Sign up to the newsletter

Should I Submit My Book To Multiple Agents At The Same Time?

How to Hook an Agent by James Rennoldson

Is it OK to submit a book to multiple agents at the same time? In this extract from Writers' & Artists' Guide To How To Hook an Agent — a quick-fire introduction to the process of gaining literary agent representation — James Rennoldson looks at the question asked by so many authors about to embark on submitting their book to literary agents...


It’s absolutely fine to send your submission to more than one agent. They expect you to have approached one or more of their peers, and competition is considered healthy. If an agent shows an interest in your work and asks to read the full manuscript, some could ask for a short period of exclusivity but most simply ask that, out of courtesy, you make them aware of any interest shown by another agent.

Sending out your work to small batches of agents at the same time could be a smart approach, although make sure to keep everyone you’ve submitted to informed of any developments (such as full-read requests, meetings and/or offers of representation). This is a moment of leverage that’s to your benefit, though, as it can be used to speed up the process of agents coming back to you. Let’s say, for example, you’ve submitted your book to five agents and received a rejection letter from two but a full-read request from the third agent to respond. At this point, even if it’s well within the expected response times outlined in each of the remaining agents’ submission guidelines, it’s perfectly reasonable for you to contact the remaining two agents to let them know; just take care to keep the tone of this email one of a polite chaser (‘Dear Agent X, Just a quick email to let you know an agent at Agency Name has asked to read the manuscript in full. Best, Name’) rather than something that passive-aggressively suggests they need to hurry up.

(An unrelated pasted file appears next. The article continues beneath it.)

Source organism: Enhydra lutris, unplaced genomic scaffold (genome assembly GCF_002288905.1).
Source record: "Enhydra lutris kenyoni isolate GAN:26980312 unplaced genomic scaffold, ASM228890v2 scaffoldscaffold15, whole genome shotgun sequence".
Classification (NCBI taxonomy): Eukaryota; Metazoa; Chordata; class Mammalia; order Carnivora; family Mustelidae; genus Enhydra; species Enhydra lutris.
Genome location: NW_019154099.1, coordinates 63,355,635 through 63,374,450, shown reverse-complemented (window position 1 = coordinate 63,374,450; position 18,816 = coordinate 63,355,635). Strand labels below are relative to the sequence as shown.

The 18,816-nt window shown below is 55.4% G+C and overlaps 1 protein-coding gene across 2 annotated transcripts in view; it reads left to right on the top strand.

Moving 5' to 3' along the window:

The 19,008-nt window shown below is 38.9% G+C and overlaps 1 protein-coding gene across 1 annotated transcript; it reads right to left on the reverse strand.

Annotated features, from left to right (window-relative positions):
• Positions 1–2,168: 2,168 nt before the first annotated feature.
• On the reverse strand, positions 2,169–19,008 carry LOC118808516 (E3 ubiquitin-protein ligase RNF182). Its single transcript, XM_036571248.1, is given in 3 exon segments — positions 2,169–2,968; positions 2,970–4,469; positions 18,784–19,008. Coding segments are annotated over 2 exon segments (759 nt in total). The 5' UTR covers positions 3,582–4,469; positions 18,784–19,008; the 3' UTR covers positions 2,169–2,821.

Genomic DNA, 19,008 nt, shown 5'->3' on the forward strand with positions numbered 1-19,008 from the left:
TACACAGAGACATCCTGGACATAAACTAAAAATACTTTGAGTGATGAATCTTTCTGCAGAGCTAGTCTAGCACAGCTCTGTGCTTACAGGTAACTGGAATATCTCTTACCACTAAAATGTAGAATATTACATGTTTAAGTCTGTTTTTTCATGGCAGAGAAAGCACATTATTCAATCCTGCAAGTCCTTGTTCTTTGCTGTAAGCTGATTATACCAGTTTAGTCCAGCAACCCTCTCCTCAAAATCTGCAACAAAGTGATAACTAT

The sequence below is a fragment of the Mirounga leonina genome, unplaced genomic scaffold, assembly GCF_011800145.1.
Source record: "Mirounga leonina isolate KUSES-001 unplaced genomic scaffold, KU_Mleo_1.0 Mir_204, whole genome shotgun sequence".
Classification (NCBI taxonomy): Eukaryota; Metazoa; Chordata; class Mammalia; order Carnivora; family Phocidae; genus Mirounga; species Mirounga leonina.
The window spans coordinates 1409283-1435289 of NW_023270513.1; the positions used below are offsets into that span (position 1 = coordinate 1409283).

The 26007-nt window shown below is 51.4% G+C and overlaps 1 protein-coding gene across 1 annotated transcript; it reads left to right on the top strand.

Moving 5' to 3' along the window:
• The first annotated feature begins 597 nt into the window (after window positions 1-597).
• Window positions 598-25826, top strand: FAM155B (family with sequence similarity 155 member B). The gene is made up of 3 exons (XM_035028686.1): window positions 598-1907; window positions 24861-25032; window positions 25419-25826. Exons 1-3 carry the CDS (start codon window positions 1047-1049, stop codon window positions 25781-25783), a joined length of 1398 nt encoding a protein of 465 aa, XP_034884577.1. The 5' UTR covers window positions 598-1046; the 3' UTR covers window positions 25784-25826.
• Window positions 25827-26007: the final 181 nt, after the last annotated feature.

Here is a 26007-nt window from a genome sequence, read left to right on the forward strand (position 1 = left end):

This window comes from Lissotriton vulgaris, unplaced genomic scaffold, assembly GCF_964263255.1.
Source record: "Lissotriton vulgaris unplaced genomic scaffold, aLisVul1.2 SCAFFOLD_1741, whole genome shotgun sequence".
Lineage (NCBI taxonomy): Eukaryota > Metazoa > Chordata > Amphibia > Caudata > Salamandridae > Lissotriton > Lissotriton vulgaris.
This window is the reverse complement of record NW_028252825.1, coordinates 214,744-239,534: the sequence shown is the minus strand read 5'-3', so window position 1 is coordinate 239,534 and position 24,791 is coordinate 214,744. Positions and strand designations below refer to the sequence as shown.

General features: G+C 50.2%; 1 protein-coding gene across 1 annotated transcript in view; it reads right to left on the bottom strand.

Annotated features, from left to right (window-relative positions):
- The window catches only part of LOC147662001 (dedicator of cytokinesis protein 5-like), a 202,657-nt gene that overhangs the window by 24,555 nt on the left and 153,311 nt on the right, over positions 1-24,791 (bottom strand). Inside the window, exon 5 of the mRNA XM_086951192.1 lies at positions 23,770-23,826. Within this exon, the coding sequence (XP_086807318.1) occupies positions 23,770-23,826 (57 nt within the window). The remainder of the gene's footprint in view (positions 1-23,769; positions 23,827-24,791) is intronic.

A polite email update regarding a show of interest in your work indicates a writer who’s courteous, professional and, crucially, someone who’s written something of a high enough quality to warrant the time of a peer operating in their part of the market to request to read it in full. All of which may be enough to bump their submission up towards the top of an agent’s To Read pile. One thing not to do, however, is to use this tactic as a means of speeding things up. Claiming interest from other agents might initially have the desired effect but it won’t be that long before you’re rumbled. The publishing industry is deceptively small when you begin to boil it down by the number of people working on your type of book, making the chances of everyone at least knowing of one another quite high. ‘Did your colleague at Agency X really show an interest in Book Y? The author sent it to me as well, then followed up with an email to say they’d had a meeting request … but when I read the opening chapters I really didn’t like the writing. I’m a bit confused because it doesn’t seem like the sort of thing that would be up Agent Z’s street…’ As soon as your name becomes linked with this sort of scenario it becomes a lot more difficult for any agent to imagine striking up a trusting relationship with you.

On the subject of agents talking to one another about the sort of manuscript submissions they’ve received of late, also avoid querying two agents at the same agency with the same book. If a book isn’t for Agent A but they think it might be of interest to their colleagues, then chances are they’ll pass it on. One final thing to avoid: resist the temptation to use the same covering letter to submit to multiple agents. Impersonal covering letters are held in the same regard as one of those pieces of marketing that lands on your doormat from an estate agent or energy supplier: it’s addressed to you, but then you quickly realise it’s not really for you, and your eyes glaze over as a result. As a writer, are you really not bothered about who acts on the behalf of you and your writing? And then even worse than this is to copy all of the agents in on your email, brazenly setting each agent up in competition with one another and confirming a lack of regard for each of them in one fell swoop.


Written in Q&A format, the Writers' & Artists' Guide To How To Hook an Agent is an introduction to the process of submitting a manuscript to literary agents, and is directly inspired by popular questions asked by writers that have attended our long-running series of events of the same name. If you're looking for a literary agent to represent your manuscript order your copy here, or to find out about our latest events click here.